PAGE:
The contradicting desire of humankind to daydream about apocalypse lies in external circumstances and social changes, triggering uncertain dystopian thoughts about what lies ahead. Humans, by nature, are very curious living beings. Anxiety about the future, the potential collapse of the world, and concepts for surviving it are used as marketing tools to make us desire our own demise. Notions of apocalypse and post-human society have been romanticized, not only by fashion, but in every form of literature and entertainment: poems, comics, cinematography, music and video games.
We can find narratives dealing with "the end of the world" in some of our oldest known examples of Western literature, including the Epic of Gilgamesh. Themes like these reoccur throughout historical literature, provoked by plagues, wars and revolutions. After World War II, much of Western society was operating in survival mode. The trauma, economic strains, and technological developments of the postwar period led to an aesthetic emphasis on military and utilitarian garments, products, and engineering.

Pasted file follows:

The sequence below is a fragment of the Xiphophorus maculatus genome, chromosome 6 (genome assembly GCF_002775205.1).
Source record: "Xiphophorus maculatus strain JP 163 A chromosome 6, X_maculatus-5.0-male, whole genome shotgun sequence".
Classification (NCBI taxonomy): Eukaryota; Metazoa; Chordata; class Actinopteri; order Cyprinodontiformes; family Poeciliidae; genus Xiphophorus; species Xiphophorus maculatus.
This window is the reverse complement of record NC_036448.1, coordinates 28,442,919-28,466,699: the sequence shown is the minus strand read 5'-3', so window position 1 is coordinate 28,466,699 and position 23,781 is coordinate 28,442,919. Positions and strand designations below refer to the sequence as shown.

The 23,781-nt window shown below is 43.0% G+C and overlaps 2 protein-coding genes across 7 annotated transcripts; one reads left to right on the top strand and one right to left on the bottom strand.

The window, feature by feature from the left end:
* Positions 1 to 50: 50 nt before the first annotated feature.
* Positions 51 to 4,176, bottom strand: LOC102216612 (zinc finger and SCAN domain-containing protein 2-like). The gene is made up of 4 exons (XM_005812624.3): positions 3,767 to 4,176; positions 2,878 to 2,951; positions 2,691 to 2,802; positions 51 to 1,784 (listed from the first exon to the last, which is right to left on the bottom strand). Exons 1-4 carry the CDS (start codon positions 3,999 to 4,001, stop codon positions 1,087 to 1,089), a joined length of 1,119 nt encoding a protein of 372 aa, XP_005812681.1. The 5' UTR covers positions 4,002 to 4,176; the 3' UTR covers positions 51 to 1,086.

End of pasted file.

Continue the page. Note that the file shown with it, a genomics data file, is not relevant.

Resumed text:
In the 1980s, these values began to merge with science fiction, manifesting in culture through entertainment: futuristic movies; journeys to outer space; and designers interpreting cosmic travels and dystopian futures.